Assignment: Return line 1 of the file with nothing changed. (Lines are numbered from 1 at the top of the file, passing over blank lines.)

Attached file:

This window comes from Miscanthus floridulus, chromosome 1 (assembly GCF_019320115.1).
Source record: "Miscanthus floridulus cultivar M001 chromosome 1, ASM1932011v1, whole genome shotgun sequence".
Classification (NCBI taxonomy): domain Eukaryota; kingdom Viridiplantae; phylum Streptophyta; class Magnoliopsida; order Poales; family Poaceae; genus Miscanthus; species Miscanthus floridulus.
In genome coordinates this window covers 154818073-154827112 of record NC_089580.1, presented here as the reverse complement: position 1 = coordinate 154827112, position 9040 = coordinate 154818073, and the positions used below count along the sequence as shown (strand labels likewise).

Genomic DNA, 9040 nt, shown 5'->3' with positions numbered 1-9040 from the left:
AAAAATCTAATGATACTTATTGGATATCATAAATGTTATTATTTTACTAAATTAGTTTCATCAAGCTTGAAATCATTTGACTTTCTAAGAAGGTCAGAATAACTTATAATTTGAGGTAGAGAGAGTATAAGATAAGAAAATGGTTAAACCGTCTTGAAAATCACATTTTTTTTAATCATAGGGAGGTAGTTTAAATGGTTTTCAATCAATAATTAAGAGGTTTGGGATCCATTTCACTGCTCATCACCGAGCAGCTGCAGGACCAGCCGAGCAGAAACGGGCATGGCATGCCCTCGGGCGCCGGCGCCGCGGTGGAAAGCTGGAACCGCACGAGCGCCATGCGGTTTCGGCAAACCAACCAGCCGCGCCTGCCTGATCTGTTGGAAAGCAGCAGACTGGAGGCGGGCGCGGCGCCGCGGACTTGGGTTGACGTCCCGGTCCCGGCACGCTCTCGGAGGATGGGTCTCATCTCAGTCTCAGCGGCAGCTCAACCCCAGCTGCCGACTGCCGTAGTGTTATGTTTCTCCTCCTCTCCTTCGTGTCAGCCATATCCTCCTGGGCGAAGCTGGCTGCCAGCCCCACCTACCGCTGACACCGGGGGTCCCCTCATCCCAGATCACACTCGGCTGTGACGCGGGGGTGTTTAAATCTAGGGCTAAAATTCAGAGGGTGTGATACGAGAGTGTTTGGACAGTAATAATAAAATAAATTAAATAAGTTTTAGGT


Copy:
This window comes from Miscanthus floridulus, chromosome 1 (assembly GCF_019320115.1).